Late Arrival Spoiler: Players of the English release of the fifth game may feel like this is in effect as staple concepts are barely explained in the beginning. Being the fifth in a popular series, it assumes familiarity with them and the other divisions. Even some of the promotional material assured those who have somehow played earlier games that all of the systems they're familiar with and more are in this game but gave no such assurance for those new to the series.
Leitmotif: Inverted as whilst the characters each have themes they usually change for each game — that is if the characters appear in more than one game
Let's Play Spirit Armor's LP of Sakura Wars I has been ongoing for six years and is nearing completion. The man has pledged to do I-V, so at this rate he very well might have a Sakura Wars VI or even VII to deal with by the time he finishes V (Although that last one might be unnecessary). The LP can be found here. He translated his entire playthrough for your enjoyment, so you'd better be appreciative.
Marth Debuted in Smash Bros.: Oogami and Sakura make a bit appearance in the start of So Long, My Love. But they, alongside the rest of the Tokyo and Paris personnel (with a few exceptions like Jean Leo) appeared in various anime/OVA adaptations released outside of Japan.
Sakura and Ohgami, along with Sakura Wars 3 's leading lady Erica Fontaine, finally made a playable appearance outside of Japan in Project × Zone.
The Musical: This starts to get confusing as it becomes a case of "A Show Within A Show Within A Show" at times. Aside from the in-game musicals performed by the various teams there have actually been several musicals performed in Takarazuka style (although it should be noted that these musicals do feature the majority of the male seiyuu playing their respective characters too). What makes it even more special is that, unlike a lot of musicals based on anime/games, all the seiyuu respectively play their characters leading to some very funny scenes such as the seiyuu who plays Ohgami being extremely short and Iris' seiyuu makes a joke on it since she is taller than him. Usually a musical takes the form of two parts. The first part is a story that focuses on the characters themselves and the second part actually has the characters perform a play/musical such as Blue Bird. The latter got significantly longer as the musicals progressed. The Hanagumi team naturally had the most musicals. The Paris and New York troupes did not get that many. In fact the Paris troupe only had one mini-musical made.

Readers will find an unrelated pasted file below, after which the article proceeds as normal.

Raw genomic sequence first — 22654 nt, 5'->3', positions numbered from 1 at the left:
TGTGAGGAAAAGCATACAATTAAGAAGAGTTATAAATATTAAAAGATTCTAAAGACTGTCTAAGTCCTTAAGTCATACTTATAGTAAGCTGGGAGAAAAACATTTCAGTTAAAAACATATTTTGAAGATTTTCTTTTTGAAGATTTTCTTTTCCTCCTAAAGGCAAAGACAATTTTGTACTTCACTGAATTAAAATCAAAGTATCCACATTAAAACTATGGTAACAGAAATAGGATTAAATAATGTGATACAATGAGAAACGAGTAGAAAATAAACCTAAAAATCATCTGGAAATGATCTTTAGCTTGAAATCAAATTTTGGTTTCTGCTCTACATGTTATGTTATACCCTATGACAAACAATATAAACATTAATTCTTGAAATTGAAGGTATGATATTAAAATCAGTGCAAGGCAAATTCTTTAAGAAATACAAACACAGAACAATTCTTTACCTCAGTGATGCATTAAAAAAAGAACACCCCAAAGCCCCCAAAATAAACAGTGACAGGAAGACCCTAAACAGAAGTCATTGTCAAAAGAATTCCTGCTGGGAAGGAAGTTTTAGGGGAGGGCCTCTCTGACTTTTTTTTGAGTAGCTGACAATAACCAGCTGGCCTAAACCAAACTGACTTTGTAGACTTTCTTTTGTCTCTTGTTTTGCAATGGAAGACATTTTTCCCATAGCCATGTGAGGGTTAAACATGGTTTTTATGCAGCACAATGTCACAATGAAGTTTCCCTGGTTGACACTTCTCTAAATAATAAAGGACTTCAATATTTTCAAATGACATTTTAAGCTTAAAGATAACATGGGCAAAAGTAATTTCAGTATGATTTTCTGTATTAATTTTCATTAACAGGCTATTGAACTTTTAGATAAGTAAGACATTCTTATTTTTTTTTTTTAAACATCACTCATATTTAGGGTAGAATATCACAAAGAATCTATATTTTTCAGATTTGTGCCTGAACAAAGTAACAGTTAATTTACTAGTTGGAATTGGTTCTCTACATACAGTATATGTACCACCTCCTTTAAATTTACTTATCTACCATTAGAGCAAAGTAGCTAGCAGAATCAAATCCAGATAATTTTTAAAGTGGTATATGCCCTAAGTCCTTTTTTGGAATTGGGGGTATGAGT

Also noteworthy is the special stage show (and OVA) to say good bye to Sumire and her voice actress Michie Tomizawa, when Tomizawa decided to leave the franchise.
Technically speaking though that didn't happen so much musical wise as she continued (and still does) to make guest appearances and even attends the live events. Seiyuu wise it's actually Orihime's seiyuu Maya Okamoto who now doesn't attend them since she now lives in the USA when she moved there after 1999 to study theater note Although she did move between America and Japan before moving back to the latter (at least temporary). She finally returned in the 2011 Budoukan show. .
Mythology Gag: Maria's White Russian commanding officer Yuri having a physical resemblance to Ken Nakajima. Considering that Kosuke Fujishima did have a hand in character designs, this is not a surprise.
Nice Job Fixing It, Villain: In the second episode of the TV series, had that Wakiji not shown up and attacked, Sakura would not have been able to prove that she was capable of helping defend the capital and wouldn't have been able to become part of the Imperial Flower Division.